- Diet can affect eczema, but is not a direct cause of eczema.
- Food allergies may exacerbate eczema in children.
- Some foods help reduce eczema symptoms.
Millions of adults and children in the United States suffer from atopic dermatitis (AD), the most common type of eczema.
The causes of eczema are hard to pinpoint, although a combination of genetic factors and external triggers are understood to cause flare-ups. These triggers cause the immune system to overreact, producing inflammation in the skin.
This inflammation in turn leads to the itchy, sensitive condition that eczema sufferers know all too well.
The link between diet and eczema is a highly debated topic among medical professionals. Here’s what we found out.
Food allergies as eczema triggers in children
Allergic reactions cause the production of specific antibodies, each of which react to a specific allergen. These antibodies release chemicals that create the symptoms of an allergy attack, including inflammation.
Eczema triggers are specific to each individual. An affected person could be sensitive to a specific type of soap, fragrance, metal, or even a type of fabric.
Other triggers include food allergies, which are quite common in children with eczema. In fact, up to 30% of children with eczema are also diagnosed with a food allergy.
“In the very young, food allergies are very common in people with atopic eczema,” confirms Spring Lake, NJ dermatologist Dr. Philip LoBuono. “As they grow older, these allergies become less and less of a problem.”
Although food allergies are generally not considered a contributing factor to adult eczema, the following foods are said to trigger allergic reactions in children who suffer from the condition.
Gluten and dairy
“The worst contributors are gluten and dairy,” says Dr. Joel Warsh, a Los Angeles-based pediatrician.
“These foods cause increased inflammation in the body, leading to a variety of related conditions including eczema and skin inflammation,” says Warsh. “The body sees the proteins in these and other foods as foreign, which can cause a whole host of issues.”
Studies have found that 30% of patients suffering from AD also show signs of soy sensitivity. While this does not mean that soy can directly cause eczema, it does suggest that there may be some correlation. Soy sensitivity is also strongly correlated with peanut allergies.
A recent trial study found that 60% of children on a diet that excluded milk and eggs showed significant improvement in their eczema symptoms. Although 70% of children lose their allergy to eggs by age 16, some adults are also allergic to eggs.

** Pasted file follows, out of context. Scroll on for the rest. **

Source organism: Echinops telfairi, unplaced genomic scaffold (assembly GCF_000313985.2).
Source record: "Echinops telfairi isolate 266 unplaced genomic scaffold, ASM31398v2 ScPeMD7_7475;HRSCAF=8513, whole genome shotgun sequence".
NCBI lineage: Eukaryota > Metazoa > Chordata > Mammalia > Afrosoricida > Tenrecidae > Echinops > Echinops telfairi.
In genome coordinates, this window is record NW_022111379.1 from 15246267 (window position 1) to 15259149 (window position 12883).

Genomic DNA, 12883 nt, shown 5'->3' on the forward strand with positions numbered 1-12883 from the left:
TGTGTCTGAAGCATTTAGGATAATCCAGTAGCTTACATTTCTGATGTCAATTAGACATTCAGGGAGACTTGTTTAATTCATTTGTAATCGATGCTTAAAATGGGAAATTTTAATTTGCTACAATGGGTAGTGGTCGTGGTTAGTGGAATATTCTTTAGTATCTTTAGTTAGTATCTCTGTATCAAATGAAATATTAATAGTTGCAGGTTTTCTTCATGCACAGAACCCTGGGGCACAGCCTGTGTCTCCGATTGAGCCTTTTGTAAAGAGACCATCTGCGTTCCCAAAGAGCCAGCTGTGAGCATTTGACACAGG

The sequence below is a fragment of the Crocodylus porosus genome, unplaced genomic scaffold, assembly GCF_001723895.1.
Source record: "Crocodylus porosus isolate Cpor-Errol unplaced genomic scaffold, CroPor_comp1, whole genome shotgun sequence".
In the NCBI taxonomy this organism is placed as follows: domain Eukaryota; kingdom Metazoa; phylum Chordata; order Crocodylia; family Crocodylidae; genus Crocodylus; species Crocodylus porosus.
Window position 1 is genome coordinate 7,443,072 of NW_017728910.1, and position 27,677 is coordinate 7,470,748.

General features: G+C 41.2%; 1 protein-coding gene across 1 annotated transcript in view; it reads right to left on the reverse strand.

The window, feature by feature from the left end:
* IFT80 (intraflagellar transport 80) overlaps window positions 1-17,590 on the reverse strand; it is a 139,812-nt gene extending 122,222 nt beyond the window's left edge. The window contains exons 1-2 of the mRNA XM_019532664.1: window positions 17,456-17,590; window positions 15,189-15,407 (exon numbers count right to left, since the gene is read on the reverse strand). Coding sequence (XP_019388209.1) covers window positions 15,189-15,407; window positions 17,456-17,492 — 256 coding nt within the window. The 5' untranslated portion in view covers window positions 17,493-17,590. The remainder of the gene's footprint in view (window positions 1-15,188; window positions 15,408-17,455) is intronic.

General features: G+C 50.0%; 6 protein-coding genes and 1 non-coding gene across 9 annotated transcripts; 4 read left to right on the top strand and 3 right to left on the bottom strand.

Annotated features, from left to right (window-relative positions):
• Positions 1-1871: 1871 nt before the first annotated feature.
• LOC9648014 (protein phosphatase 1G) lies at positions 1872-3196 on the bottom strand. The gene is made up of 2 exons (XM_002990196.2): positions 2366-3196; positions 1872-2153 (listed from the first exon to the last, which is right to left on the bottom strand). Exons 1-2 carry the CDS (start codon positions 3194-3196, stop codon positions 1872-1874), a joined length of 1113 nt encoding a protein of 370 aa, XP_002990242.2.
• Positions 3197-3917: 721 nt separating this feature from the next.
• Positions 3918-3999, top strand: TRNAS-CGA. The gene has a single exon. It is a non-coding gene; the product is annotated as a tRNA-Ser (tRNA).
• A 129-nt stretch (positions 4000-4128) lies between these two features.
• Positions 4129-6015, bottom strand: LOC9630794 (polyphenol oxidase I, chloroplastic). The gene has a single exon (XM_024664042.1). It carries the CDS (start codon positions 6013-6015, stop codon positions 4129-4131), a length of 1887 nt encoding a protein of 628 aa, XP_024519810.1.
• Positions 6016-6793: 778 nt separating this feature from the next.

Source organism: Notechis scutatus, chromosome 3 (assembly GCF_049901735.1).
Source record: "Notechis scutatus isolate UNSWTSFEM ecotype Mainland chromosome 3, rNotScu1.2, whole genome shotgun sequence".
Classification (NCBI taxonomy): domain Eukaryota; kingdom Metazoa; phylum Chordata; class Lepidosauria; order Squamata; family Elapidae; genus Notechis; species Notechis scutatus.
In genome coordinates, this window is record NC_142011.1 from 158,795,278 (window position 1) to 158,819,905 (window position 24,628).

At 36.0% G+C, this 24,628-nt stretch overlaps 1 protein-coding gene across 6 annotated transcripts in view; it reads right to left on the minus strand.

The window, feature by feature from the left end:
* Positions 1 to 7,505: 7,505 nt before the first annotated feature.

Other notable potential allergens in children include peanuts, tree nuts, fish, and shellfish.
Foods that fight eczema
As opposed to exacerbating eczema, some foods can actually be helpful in combating the symptoms of eczema by boosting your immune system and reducing inflammation.
Probiotics are bacteria that either exist naturally in the human body or are very similar to types that do. These “good bacteria” play a crucial role in the digestive system, which in turn contributes to the immune system’s proper functioning.
People with eczema — especially infants — are believed to have less efficient gut flora than healthy adults. This may lead to inflammation and other symptoms of eczema.
In one study, children with eczema were given Lactobacillus sakei probiotic supplements. This led to a 31% average decrease in symptoms.
Fermented foods like sauerkraut, kimchi, and miso contain good bacteria that can help strengthen the digestive system. Live-bacteria yogurt, kombucha and kefir can also be helpful for both improving digestion and reducing eczema.
In addition to good bacteria naturally found in food, there are countless probiotic supplements available online and in most drug stores.
When probiotics are combined with prebiotics — the non-digestible carbohydrates that act as “food” for probiotics — these supplements are known as synbiotics. Look for supplements with multiple strains of bacteria, as they are more effective than single strains.
Omega-3 fatty acids
Omega-3 oil is a very popular supplement largely due to its perceived health benefits. It’s usually found in fatty fish, like tuna, mackerel, and sardines. Because these foods are often part of a healthy diet, they’re associated with lower levels of inflammation.